Depending on where you are in your career and technology journey, the word ‘audit’ will evoke varying emotions. If you have not been through an IT audit before, the romantic idea of several external auditors in a conference room poring over printed system logs might pop into your head. Though in technology, understanding the what, where, why, and how changes occur is important every day - not only during yearly audits.
In the technology world, dealing with multiple systems is both a blessing and a curse. Potentially, having an electronic record of what happened would seem easier to produce systemically. However, systems are rarely modified in the same way, and piecing together what and how a change occurred can seem like a course in forensics. Regardless of the industry, having an audit trail or audit log can benefit all organizations.
An audit trail, also known as an audit log, is a chronological set of records that provides documentary evidence. The purpose of an audit trail can be used to trace a specific event, operation, or procedure. For example, your grocery store receipt can be used as a record of your purchases. In financial records, your ledger or collection of transactions is an audit trail.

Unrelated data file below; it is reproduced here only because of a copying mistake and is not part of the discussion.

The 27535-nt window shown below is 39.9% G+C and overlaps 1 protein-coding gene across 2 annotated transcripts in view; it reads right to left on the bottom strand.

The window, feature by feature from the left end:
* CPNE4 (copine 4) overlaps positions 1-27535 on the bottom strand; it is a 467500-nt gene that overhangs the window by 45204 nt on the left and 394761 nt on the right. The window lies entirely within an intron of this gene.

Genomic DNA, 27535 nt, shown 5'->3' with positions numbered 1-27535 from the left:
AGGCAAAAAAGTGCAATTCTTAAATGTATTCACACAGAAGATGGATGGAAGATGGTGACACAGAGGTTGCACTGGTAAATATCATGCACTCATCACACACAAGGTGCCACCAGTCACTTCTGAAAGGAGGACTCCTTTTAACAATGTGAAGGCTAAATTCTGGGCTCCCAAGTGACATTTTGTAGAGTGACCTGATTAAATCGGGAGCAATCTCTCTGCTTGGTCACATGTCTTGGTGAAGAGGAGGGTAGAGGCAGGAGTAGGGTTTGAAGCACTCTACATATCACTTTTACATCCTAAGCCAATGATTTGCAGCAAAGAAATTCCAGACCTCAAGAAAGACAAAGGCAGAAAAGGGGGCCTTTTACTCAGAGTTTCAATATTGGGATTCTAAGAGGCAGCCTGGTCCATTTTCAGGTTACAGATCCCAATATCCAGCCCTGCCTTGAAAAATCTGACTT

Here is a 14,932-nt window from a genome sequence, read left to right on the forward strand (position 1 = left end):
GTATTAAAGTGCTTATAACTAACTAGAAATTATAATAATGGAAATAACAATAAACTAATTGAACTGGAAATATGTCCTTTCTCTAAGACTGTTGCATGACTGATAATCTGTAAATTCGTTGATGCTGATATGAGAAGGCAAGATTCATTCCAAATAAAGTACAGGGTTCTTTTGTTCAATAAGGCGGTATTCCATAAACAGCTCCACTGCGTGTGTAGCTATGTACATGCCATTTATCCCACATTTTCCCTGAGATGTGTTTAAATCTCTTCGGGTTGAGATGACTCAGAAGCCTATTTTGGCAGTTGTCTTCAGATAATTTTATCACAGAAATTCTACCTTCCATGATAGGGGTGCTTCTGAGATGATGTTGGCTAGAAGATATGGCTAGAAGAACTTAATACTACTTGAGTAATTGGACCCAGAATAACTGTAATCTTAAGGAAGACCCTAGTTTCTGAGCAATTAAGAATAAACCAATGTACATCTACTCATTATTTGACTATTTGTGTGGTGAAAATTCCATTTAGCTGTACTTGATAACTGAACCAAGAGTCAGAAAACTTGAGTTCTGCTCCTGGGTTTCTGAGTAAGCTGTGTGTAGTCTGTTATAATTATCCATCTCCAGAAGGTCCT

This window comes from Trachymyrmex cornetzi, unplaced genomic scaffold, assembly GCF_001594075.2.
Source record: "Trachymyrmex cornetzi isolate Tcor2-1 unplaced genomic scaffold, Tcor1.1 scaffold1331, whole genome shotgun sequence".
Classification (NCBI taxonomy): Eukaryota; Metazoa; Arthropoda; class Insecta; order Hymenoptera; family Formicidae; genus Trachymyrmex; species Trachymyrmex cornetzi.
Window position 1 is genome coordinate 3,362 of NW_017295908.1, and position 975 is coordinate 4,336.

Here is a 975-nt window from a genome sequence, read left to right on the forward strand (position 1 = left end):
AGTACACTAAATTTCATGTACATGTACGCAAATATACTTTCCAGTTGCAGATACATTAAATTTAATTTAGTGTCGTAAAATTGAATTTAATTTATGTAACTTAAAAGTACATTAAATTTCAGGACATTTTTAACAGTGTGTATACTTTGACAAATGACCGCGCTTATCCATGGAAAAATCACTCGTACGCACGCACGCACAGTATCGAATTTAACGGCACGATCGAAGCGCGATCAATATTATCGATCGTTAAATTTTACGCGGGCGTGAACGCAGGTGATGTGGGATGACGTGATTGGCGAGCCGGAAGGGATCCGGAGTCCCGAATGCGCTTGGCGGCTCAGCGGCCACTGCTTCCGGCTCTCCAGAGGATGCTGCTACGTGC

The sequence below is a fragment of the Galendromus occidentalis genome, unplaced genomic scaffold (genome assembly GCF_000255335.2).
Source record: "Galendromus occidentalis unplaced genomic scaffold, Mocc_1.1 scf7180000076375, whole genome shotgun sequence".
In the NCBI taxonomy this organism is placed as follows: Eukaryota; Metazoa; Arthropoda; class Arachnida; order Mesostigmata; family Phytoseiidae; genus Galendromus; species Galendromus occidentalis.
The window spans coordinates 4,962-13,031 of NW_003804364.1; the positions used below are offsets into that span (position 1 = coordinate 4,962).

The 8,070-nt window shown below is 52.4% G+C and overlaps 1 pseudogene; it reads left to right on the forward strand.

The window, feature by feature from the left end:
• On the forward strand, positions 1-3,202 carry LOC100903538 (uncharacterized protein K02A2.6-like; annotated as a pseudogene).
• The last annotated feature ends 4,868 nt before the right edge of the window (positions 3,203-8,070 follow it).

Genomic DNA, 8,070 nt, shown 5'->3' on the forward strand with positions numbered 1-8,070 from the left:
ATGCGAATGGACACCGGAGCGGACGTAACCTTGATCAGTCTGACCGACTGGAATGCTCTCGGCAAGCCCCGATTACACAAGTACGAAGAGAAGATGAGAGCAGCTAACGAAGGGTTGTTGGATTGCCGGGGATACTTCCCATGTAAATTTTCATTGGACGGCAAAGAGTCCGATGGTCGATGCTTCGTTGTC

Application Lifecycle Management (ALM) practices have been around for some time now. A common development practice is tying a requirement/defect/change request to what code has been modified. How this looks in modern practice for example would be a Pull Request tied to a JIRA ticket or GitHub Issue. That only tells part of the story. When going to production, your Continuous Delivery pipelines are crucial to orchestrating not only the application code changes, but also the infrastructure and release strategies.